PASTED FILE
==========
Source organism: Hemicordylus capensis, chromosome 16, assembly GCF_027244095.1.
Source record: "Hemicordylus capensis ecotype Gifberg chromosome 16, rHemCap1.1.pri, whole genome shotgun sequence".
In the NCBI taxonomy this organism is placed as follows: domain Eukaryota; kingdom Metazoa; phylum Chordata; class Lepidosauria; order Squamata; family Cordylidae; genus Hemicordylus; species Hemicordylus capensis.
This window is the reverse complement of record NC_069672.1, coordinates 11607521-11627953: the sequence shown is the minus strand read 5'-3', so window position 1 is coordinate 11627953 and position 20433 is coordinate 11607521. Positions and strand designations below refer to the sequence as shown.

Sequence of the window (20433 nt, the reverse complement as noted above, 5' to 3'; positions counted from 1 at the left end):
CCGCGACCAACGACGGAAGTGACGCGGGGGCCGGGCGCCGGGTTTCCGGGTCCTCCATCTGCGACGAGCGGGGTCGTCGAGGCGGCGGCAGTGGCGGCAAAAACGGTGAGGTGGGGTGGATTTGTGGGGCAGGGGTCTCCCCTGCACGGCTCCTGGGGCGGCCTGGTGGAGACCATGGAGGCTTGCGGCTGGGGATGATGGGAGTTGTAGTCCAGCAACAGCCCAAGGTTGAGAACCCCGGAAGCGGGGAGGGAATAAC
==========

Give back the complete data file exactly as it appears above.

Source organism: Hemicordylus capensis, chromosome 16, assembly GCF_027244095.1.
Source record: "Hemicordylus capensis ecotype Gifberg chromosome 16, rHemCap1.1.pri, whole genome shotgun sequence".
In the NCBI taxonomy this organism is placed as follows: domain Eukaryota; kingdom Metazoa; phylum Chordata; class Lepidosauria; order Squamata; family Cordylidae; genus Hemicordylus; species Hemicordylus capensis.
This window is the reverse complement of record NC_069672.1, coordinates 11607521-11627953: the sequence shown is the minus strand read 5'-3', so window position 1 is coordinate 11627953 and position 20433 is coordinate 11607521. Positions and strand designations below refer to the sequence as shown.

Sequence of the window (20433 nt, the reverse complement as noted above, 5' to 3'; positions counted from 1 at the left end):
CCGCGACCAACGACGGAAGTGACGCGGGGGCCGGGCGCCGGGTTTCCGGGTCCTCCATCTGCGACGAGCGGGGTCGTCGAGGCGGCGGCAGTGGCGGCAAAAACGGTGAGGTGGGGTGGATTTGTGGGGCAGGGGTCTCCCCTGCACGGCTCCTGGGGCGGCCTGGTGGAGACCATGGAGGCTTGCGGCTGGGGATGATGGGAGTTGTAGTCCAGCAACAGCCCAAGGTTGAGAACCCCGGAAGCGGGGAGGGAATAAC